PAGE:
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Old 02-17-2009, 08:44 PM   #12
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The TSP sent me my annual statement and seemed to figure out my rate of return by not counting my annual contributions. Something like -37%.
Hey, you beat me by 1%, I'm only down 36%. Now I don't feel so bad.
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Old 02-17-2009, 09:06 PM   #13
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100% individual stocks, down 19.7% in 2008.
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Old 02-17-2009, 10:20 PM   #14
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And people with no money at all in their savings accounts lost 0%.
Bob Dylan said it long ago.....

When you ain't got nothing, you got nothing to lose
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Old 02-17-2009, 10:22 PM   #15
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100% individual stocks, down 19.7% in 2008.
That's not bad compared to the S&P500.
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Old 02-18-2009, 12:41 AM   #16
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Seems to me that a "wealthy employee" would have more than $200,001 in a 401k or other retirement-equivalent accounts, a lot more. ??
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Old 02-18-2009, 01:27 AM   #17
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Retirement account losses in 2008 disproportionately affected wealthy savers. Those with more than $200,000 lost more than a quarter of their savings, on average, according to an Employee Benefit Research's Institute analysis of 22 million participants in more than 55,000 employer-sponsored 401(k) plans. Investors in the $100,000 to $200,000 range suffered as well, with an average loss of 21 percent in 2008. The typical account with $50,000 to $100,000 lost 15 percent. <br>
http://finance.yahoo.com/retirement/...ack-Up-in-2008?
I found this article interesting and shared it with my spouse yesterday.

Yep, we're in the 'wealthy savers" category. But --- for any given age range -- I'd rather be the saver who had $200,000 and now had 'only' $150,000, than be the saver who had $50,000 and now had 'only' $42,500.

Makes me wonder if "wealthy savers" got that way because they were willing to save more or be more aggressive investers (?) Whatever the answer, I'd rather have $150,000 than have $42,500.

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Old 02-18-2009, 06:53 AM   #18
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Seems to me that a "wealthy employee" would have more than $200,001 in a 401k or other retirement-equivalent accounts, a lot more. ??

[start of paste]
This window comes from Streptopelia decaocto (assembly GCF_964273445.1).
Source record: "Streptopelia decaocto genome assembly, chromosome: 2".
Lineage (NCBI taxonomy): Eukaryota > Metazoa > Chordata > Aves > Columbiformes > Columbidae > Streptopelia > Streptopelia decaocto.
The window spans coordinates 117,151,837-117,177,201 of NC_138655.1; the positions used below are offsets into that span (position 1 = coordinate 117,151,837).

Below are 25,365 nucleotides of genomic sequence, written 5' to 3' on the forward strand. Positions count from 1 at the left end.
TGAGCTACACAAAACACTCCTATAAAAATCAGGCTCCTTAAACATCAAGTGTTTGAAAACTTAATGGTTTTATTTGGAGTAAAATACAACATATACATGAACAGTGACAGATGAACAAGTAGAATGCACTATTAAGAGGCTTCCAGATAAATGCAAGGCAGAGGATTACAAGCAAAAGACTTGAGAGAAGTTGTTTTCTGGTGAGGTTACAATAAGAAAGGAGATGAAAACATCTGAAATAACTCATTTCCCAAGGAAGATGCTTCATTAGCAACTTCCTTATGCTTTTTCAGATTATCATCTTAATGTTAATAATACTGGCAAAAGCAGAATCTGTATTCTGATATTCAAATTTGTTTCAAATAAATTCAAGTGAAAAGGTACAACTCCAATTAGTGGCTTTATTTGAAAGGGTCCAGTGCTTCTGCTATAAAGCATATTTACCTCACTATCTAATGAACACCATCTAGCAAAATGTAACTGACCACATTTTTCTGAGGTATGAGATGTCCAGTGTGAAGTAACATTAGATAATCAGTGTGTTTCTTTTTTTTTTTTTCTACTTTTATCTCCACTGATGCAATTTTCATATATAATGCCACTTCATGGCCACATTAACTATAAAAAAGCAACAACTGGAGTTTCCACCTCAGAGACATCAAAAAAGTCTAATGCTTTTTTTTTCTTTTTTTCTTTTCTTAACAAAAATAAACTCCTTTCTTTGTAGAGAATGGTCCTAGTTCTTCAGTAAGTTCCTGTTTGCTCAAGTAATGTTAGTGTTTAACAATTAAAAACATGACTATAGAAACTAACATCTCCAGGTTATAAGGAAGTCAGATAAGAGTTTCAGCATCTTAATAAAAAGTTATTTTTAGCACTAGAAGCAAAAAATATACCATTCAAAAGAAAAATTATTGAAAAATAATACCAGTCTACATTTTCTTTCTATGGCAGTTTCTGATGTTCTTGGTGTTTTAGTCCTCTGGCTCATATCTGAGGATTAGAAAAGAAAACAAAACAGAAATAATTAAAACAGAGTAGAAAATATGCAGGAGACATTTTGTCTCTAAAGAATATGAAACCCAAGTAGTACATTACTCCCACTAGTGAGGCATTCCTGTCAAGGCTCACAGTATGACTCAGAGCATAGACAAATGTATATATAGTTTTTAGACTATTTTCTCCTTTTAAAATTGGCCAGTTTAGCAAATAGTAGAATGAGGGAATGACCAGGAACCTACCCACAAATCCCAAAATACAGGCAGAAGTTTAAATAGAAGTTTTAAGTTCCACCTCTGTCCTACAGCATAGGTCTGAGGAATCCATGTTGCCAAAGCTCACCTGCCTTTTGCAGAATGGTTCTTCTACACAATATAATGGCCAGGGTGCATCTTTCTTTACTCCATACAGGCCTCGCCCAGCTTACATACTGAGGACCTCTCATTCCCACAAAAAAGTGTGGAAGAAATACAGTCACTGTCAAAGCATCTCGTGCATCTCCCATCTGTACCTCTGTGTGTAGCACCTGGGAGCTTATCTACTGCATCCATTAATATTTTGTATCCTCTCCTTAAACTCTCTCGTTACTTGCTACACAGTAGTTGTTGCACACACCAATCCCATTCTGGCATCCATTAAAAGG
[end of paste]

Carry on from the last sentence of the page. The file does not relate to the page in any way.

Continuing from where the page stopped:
That was my thought, too.

Besides, determining wealth based only on retirement account size seems a little ridiculous. Many middle class workers also manage to contribute the maximum to their retirement accounts, though naturally it is more of a struggle for them to do so.

If you take "Joe Wealthy" and "John Middleclass", both the same age and both of whom have contributed substantially to their 401K for the same number of years, I would expect that "Joe Wealthy" would have a much larger taxable account than "John Middleclass" although their 401Ks might not be too different in size.
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Old 02-18-2009, 08:20 AM   #19
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Seems to me that a "wealthy employee" would have more than $200,001 in a 401k or other retirement-equivalent accounts, a lot more. ??
Depends. If someone has a rather good job with a generous pension, they may not have felt a strong need for personal retirement savings. But if a 401K is all they would have, they could be screwed. Plus, maybe wealthier people feel less "mortal" about their retirement chances so they don't pursue it as aggressively in some cases?

Heck, I'm 43 and hardly "wealthy" as the sense is typically used, but 15 months ago I had more than $500K in retirement accounts (down by nearly 1/3 today, unfortunately). Then again, this is almost all I'll have for retirement until SS (other than a very puny old pension which hardly makes a dent), so I *have* to be aggressive and contribute until it hurts if I ever hope to retire.

Still, if someone is in a high tax bracket, you'd think they want all the tax-deferral they could get. But maybe they just suffer from affluenza...
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Old 02-18-2009, 09:22 AM   #20
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100% individual stocks, down 19.7% in 2008.
You need to write a 'how to' book. Most people lost that much with a 'balanced' portfolio.